Student visa rules relax some post pandemic


By Toni Jaeger-Fine

As the start of the new academic year approaches, so does the traditional arrival in the U.S. of thousands of international law students who are about to begin their LL.M. studies. They come from all over the world and, although all of them have prior formal education in the law, they have vastly different backgrounds, experiences, expectations and objectives.

Many are thinking about what the coming semester will look like — the first semester following the onset of COVID-19 that forced law schools in the U.S. and around the world to sharply reduce or eliminate altogether traditional classes.

Although most U.S. law schools are returning to in-person classes and activities, many may offer some online courses as part of their academic programming for the fall semester as we all ease our way back to “normal.” International LL.M. students may wonder whether they may enroll in such courses consistent with their visa requirements and rules for eligibility to sit for the New York bar examination. Happily, the answer to both questions is “yes” – with a few caveats.

Visa Rules 

Traditional F-1 rules require that non-immigrant students take nearly all of their classes in-person; such a student typically could enroll in only one online or distance course each semester. The U.S. government made temporary changes to F-1 visa requirements during COVID-19 to help facilitate non-immigrant study in the U.S. These rules, which remain in effect, require that a student on an F-1 visa take at least one course in person. This means that international LL.M. students in the U.S. retain some flexibility for the fall semester (at least) with respect to taking online classes—as long as they have at least one course that meets in the traditional in-person format.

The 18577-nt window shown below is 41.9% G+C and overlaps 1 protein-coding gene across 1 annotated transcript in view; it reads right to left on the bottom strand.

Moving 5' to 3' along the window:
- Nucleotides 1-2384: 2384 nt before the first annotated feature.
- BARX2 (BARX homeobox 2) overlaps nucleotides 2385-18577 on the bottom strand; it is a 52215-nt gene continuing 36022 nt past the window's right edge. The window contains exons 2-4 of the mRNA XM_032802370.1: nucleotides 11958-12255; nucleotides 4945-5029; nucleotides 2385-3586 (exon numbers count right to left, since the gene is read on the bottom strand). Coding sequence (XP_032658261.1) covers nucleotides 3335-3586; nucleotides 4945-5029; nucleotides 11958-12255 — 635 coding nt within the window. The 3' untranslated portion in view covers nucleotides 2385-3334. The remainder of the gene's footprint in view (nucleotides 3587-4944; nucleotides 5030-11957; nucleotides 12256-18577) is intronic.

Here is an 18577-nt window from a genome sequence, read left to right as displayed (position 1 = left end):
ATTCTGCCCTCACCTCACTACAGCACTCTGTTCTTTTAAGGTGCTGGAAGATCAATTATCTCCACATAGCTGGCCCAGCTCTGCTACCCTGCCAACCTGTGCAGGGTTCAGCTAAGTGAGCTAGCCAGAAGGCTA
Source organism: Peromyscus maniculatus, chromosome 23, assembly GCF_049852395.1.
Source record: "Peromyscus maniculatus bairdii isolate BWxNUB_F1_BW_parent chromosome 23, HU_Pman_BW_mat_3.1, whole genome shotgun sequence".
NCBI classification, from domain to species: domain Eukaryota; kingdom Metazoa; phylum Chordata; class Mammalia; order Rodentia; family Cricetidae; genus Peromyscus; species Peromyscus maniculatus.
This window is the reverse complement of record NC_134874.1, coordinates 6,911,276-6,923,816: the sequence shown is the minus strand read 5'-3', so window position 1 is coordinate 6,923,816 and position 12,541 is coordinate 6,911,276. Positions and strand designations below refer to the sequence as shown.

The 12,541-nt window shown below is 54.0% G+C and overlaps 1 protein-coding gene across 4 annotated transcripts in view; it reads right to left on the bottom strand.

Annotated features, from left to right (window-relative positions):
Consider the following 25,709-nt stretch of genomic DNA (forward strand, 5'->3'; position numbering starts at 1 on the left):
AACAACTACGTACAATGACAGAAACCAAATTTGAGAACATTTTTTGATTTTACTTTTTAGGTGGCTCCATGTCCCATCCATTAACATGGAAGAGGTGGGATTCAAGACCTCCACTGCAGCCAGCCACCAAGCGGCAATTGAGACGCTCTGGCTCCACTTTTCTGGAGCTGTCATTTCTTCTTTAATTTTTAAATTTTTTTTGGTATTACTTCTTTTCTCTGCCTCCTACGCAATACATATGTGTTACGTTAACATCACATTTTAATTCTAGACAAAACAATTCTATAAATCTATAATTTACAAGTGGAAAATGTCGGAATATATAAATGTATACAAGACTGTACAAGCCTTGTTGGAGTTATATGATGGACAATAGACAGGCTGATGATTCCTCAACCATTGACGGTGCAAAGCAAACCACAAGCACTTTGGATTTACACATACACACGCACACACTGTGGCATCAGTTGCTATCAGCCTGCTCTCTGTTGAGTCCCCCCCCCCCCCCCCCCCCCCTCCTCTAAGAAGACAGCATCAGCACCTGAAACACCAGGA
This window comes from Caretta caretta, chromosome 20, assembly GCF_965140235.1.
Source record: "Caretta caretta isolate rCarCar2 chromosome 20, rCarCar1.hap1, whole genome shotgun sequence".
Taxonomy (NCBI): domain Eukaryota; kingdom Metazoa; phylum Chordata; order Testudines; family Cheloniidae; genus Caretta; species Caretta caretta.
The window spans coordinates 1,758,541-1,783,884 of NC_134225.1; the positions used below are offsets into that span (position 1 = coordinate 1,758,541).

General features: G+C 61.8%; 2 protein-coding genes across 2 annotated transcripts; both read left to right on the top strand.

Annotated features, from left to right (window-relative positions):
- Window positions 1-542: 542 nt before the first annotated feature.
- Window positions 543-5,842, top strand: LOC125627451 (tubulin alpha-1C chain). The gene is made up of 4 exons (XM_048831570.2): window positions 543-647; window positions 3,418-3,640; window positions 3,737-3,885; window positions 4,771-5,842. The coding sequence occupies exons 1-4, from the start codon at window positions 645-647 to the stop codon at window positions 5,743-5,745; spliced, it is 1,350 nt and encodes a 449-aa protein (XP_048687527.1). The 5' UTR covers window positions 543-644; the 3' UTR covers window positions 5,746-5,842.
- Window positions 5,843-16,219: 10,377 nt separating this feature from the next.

New York Bar Examination

The New York State Court of Appeals, the body charged with making rules related to bar eligibility and admission in New York, announced that no portion of a course can have any distance component and satisfy the LL.M. coursework requirements to sit for the bar.

The Court waived this requirement for all semesters affected by COVID-19 (starting with the spring 2020 semester). That waiver remains in effect for the fall 2021 semester, although the Court of Appeals has indicated that it expects law schools to make efforts to comply with the Court’s distance education limitations.     

Nevertheless, law schools are grateful for the extension of visa and bar eligibility exemptions for the upcoming semester.

“The relaxation of rules regarding student visas and bar eligibility gave law schools and students much-needed flexibility as we all adjust to a post-pandemic world,” said Andrew S. Horsfall, assistant dean of International Programs at Syracuse University College of Law.

International LL.M. students can take a breath, at least for the coming semester, knowing that law schools can be more flexible with respect to the educational program they offer.


Toni is the assistant dean for International and Non-J.D. Programs at Fordham Law School. She is the author of “Becoming a Lawyer: Discovering and Defining Your Professional Persona,” “The U.S. Legal System: The Basics” and “American Legal Systems: A Resource and Reference Guide.”